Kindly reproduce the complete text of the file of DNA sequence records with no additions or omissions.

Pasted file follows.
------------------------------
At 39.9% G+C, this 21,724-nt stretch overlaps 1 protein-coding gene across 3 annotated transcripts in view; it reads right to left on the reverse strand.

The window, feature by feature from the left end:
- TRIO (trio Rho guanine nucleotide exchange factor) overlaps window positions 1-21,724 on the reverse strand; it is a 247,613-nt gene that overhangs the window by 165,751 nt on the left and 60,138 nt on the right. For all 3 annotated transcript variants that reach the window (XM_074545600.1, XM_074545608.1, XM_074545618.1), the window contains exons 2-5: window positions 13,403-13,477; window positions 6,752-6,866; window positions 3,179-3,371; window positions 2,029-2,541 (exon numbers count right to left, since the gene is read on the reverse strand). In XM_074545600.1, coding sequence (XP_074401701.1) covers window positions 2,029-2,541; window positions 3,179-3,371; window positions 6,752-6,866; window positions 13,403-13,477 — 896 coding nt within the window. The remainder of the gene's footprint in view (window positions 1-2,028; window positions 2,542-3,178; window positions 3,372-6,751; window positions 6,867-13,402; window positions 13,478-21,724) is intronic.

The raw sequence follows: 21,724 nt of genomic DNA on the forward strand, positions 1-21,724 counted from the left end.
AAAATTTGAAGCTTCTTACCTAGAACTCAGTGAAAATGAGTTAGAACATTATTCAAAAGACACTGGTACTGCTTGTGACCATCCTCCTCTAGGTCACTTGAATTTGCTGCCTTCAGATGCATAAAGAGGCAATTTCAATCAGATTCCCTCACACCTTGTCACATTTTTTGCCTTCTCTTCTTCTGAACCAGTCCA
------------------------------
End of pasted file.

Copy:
At 39.9% G+C, this 21,724-nt stretch overlaps 1 protein-coding gene across 3 annotated transcripts in view; it reads right to left on the reverse strand.

The window, feature by feature from the left end:
- TRIO (trio Rho guanine nucleotide exchange factor) overlaps window positions 1-21,724 on the reverse strand; it is a 247,613-nt gene that overhangs the window by 165,751 nt on the left and 60,138 nt on the right. For all 3 annotated transcript variants that reach the window (XM_074545600.1, XM_074545608.1, XM_074545618.1), the window contains exons 2-5: window positions 13,403-13,477; window positions 6,752-6,866; window positions 3,179-3,371; window positions 2,029-2,541 (exon numbers count right to left, since the gene is read on the reverse strand). In XM_074545600.1, coding sequence (XP_074401701.1) covers window positions 2,029-2,541; window positions 3,179-3,371; window positions 6,752-6,866; window positions 13,403-13,477 — 896 coding nt within the window. The remainder of the gene's footprint in view (window positions 1-2,028; window positions 2,542-3,178; window positions 3,372-6,751; window positions 6,867-13,402; window positions 13,478-21,724) is intronic.

The raw sequence follows: 21,724 nt of genomic DNA on the forward strand, positions 1-21,724 counted from the left end.
AAAATTTGAAGCTTCTTACCTAGAACTCAGTGAAAATGAGTTAGAACATTATTCAAAAGACACTGGTACTGCTTGTGACCATCCTCCTCTAGGTCACTTGAATTTGCTGCCTTCAGATGCATAAAGAGGCAATTTCAATCAGATTCCCTCACACCTTGTCACATTTTTTGCCTTCTCTTCTTCTGAACCAGTCCA